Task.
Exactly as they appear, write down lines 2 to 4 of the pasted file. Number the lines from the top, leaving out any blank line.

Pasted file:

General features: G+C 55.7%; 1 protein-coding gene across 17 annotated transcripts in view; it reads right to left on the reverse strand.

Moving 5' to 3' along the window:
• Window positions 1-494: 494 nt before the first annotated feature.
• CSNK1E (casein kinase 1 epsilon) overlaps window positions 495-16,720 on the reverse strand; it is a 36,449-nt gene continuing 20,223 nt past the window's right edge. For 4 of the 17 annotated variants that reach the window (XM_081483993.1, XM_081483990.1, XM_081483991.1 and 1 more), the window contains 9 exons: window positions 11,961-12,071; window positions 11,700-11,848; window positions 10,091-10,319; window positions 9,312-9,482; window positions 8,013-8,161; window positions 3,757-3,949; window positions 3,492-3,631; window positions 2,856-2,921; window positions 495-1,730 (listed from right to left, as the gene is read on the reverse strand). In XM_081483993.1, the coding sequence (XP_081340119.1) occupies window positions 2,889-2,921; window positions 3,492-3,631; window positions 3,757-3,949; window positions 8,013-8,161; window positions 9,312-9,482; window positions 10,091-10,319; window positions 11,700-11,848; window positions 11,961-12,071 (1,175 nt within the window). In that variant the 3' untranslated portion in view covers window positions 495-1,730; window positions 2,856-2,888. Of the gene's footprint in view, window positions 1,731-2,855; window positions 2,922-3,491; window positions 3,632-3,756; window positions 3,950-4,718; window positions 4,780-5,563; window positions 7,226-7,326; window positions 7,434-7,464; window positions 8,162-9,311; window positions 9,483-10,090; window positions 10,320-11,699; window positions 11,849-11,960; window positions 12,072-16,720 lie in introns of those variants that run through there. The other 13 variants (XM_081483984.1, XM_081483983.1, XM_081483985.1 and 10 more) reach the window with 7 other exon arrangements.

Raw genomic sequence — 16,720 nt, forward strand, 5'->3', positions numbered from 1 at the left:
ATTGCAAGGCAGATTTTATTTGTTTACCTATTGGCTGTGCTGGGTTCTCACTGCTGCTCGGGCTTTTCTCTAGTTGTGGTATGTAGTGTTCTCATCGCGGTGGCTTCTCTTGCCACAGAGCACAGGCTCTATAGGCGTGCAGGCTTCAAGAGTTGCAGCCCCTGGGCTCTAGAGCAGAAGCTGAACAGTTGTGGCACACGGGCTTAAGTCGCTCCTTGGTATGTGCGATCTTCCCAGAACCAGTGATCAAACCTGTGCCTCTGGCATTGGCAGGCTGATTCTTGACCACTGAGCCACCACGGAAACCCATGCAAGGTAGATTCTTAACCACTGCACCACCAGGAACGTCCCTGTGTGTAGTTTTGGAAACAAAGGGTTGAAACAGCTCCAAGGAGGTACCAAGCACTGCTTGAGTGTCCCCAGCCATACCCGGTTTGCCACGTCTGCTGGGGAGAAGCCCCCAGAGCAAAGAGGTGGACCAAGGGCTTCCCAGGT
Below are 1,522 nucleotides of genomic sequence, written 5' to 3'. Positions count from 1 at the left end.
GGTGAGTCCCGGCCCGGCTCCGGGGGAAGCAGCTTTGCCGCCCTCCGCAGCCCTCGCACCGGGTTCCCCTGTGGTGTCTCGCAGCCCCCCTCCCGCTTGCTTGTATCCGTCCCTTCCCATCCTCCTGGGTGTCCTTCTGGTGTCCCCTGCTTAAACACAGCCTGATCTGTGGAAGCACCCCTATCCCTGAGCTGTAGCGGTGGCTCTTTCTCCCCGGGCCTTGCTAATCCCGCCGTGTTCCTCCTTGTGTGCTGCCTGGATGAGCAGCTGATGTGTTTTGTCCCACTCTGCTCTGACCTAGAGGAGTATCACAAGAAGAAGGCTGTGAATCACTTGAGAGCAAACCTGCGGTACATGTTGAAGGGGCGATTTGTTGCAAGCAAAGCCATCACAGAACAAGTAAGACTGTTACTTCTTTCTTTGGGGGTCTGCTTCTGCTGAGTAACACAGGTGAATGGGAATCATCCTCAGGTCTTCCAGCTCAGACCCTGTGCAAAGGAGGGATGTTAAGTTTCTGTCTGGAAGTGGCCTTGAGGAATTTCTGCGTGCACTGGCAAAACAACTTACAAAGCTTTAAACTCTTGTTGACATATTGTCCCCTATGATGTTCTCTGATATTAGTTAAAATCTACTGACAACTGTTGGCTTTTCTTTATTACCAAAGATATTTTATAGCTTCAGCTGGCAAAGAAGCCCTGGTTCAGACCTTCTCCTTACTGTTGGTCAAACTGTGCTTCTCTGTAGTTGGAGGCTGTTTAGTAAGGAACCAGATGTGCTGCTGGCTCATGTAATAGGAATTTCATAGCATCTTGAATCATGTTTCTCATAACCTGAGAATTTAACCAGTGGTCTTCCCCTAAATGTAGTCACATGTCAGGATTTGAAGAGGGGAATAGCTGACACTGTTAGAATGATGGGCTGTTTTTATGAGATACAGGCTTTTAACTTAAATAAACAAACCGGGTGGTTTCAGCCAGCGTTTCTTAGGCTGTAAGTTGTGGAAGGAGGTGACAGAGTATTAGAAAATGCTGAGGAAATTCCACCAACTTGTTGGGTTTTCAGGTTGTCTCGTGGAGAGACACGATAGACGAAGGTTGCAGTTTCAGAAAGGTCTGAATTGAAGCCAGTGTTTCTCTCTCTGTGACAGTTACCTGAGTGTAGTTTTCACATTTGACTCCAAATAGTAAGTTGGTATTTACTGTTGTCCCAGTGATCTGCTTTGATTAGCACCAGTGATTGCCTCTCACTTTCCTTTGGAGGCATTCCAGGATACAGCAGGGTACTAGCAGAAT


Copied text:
Moving 5' to 3' along the window:
• Window positions 1-494: 494 nt before the first annotated feature.
• CSNK1E (casein kinase 1 epsilon) overlaps window positions 495-16,720 on the reverse strand; it is a 36,449-nt gene continuing 20,223 nt past the window's right edge. For 4 of the 17 annotated variants that reach the window (XM_081483993.1, XM_081483990.1, XM_081483991.1 and 1 more), the window contains 9 exons: window positions 11,961-12,071; window positions 11,700-11,848; window positions 10,091-10,319; window positions 9,312-9,482; window positions 8,013-8,161; window positions 3,757-3,949; window positions 3,492-3,631; window positions 2,856-2,921; window positions 495-1,730 (listed from right to left, as the gene is read on the reverse strand). In XM_081483993.1, the coding sequence (XP_081340119.1) occupies window positions 2,889-2,921; window positions 3,492-3,631; window positions 3,757-3,949; window positions 8,013-8,161; window positions 9,312-9,482; window positions 10,091-10,319; window positions 11,700-11,848; window positions 11,961-12,071 (1,175 nt within the window). In that variant the 3' untranslated portion in view covers window positions 495-1,730; window positions 2,856-2,888. Of the gene's footprint in view, window positions 1,731-2,855; window positions 2,922-3,491; window positions 3,632-3,756; window positions 3,950-4,718; window positions 4,780-5,563; window positions 7,226-7,326; window positions 7,434-7,464; window positions 8,162-9,311; window positions 9,483-10,090; window positions 10,320-11,699; window positions 11,849-11,960; window positions 12,072-16,720 lie in introns of those variants that run through there. The other 13 variants (XM_081483984.1, XM_081483983.1, XM_081483985.1 and 10 more) reach the window with 7 other exon arrangements.